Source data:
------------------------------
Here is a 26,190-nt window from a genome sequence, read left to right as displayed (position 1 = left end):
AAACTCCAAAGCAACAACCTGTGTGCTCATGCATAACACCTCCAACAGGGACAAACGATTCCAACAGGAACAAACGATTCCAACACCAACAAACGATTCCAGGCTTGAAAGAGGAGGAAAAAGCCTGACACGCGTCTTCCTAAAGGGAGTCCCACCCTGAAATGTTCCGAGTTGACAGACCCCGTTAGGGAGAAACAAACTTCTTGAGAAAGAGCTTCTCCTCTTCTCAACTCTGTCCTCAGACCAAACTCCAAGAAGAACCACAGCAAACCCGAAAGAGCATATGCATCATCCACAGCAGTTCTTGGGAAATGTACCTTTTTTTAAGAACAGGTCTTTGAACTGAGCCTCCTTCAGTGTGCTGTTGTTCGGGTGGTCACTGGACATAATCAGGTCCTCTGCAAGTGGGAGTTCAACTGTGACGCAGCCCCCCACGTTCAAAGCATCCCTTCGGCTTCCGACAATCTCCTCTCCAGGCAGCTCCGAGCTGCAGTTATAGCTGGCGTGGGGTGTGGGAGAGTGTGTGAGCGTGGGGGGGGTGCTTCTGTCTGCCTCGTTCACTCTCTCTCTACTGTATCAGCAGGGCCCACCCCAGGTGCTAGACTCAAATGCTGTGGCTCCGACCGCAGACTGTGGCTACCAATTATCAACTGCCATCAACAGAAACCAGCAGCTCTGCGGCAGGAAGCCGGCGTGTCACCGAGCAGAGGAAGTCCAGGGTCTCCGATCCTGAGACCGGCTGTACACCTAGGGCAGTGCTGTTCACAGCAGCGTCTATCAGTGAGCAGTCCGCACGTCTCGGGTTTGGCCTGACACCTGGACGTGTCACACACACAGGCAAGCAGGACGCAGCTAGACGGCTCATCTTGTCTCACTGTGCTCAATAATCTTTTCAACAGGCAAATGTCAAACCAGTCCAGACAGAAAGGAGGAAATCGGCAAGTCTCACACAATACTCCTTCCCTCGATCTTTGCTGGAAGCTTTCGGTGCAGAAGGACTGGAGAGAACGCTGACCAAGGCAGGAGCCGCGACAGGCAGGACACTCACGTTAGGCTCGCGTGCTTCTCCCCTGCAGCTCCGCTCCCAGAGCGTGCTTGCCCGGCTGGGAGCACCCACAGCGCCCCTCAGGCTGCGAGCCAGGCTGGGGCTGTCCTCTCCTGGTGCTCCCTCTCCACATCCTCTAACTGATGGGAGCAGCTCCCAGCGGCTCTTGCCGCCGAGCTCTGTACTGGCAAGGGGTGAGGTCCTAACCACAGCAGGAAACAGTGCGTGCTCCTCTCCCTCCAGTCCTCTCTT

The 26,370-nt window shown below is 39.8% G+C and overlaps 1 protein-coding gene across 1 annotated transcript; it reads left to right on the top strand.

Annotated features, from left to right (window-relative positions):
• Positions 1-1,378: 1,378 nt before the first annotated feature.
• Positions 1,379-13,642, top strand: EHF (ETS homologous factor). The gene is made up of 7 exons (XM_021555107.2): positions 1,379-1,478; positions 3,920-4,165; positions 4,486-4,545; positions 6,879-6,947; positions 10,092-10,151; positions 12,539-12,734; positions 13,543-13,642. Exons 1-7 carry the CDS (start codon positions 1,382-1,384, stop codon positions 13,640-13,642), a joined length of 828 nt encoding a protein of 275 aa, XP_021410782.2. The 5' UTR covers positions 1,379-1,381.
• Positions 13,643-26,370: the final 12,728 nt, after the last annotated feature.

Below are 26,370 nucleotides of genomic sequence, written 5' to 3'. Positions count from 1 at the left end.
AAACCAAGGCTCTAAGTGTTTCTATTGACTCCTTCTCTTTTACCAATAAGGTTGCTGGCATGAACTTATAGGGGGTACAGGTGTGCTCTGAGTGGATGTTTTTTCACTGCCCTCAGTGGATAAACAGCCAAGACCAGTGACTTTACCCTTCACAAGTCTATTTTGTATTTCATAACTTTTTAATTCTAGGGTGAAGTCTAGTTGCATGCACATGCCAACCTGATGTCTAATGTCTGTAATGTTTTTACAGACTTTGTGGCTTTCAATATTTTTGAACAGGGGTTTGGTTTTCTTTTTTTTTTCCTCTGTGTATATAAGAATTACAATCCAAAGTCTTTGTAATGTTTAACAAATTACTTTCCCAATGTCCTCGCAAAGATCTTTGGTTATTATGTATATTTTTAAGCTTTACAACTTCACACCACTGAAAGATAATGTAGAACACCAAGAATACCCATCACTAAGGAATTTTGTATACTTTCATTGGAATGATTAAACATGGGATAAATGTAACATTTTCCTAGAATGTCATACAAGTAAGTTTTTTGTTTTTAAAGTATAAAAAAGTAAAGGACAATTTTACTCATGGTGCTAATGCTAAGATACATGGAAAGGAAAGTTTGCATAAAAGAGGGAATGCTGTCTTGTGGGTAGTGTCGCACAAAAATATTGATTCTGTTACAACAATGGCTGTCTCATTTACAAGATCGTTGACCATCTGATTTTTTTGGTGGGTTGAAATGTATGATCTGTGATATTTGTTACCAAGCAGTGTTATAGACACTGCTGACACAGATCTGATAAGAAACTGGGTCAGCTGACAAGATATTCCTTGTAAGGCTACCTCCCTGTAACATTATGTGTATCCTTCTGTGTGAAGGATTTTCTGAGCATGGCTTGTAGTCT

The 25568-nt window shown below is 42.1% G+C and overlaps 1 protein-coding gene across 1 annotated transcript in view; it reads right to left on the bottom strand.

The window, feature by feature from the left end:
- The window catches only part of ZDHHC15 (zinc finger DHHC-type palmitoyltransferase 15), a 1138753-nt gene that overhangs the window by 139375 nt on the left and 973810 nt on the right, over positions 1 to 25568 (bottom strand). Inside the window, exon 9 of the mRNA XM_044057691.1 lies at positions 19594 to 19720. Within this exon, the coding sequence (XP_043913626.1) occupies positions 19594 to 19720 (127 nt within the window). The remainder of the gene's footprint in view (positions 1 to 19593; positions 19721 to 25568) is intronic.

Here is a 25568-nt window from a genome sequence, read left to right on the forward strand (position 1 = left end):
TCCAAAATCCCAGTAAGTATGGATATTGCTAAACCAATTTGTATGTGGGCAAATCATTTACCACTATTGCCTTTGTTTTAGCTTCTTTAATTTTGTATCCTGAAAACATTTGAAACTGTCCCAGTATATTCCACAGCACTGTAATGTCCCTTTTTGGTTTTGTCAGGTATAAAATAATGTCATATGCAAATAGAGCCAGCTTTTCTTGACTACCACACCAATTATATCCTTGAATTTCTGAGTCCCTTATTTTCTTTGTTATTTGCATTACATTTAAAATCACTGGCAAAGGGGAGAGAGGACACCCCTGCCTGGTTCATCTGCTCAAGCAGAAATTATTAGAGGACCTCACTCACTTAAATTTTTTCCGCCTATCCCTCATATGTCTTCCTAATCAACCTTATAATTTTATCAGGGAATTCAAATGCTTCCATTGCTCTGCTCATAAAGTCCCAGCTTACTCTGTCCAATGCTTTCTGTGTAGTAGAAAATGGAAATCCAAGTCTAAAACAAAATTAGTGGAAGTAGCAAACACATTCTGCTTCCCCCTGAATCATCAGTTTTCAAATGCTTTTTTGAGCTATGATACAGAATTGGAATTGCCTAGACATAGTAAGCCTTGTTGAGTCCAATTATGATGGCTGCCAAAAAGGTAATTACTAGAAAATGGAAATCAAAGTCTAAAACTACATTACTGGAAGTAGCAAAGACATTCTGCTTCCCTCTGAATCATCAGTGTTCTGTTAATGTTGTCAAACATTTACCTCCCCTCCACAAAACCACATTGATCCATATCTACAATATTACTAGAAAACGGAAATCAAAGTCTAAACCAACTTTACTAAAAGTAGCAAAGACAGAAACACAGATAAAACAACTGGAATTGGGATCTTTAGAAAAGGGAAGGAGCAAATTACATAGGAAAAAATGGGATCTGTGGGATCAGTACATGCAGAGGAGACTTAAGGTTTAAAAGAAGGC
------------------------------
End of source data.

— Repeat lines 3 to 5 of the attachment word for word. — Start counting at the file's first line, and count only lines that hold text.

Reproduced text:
The 26,370-nt window shown below is 39.8% G+C and overlaps 1 protein-coding gene across 1 annotated transcript; it reads left to right on the top strand.

Annotated features, from left to right (window-relative positions):
• Positions 1-1,378: 1,378 nt before the first annotated feature.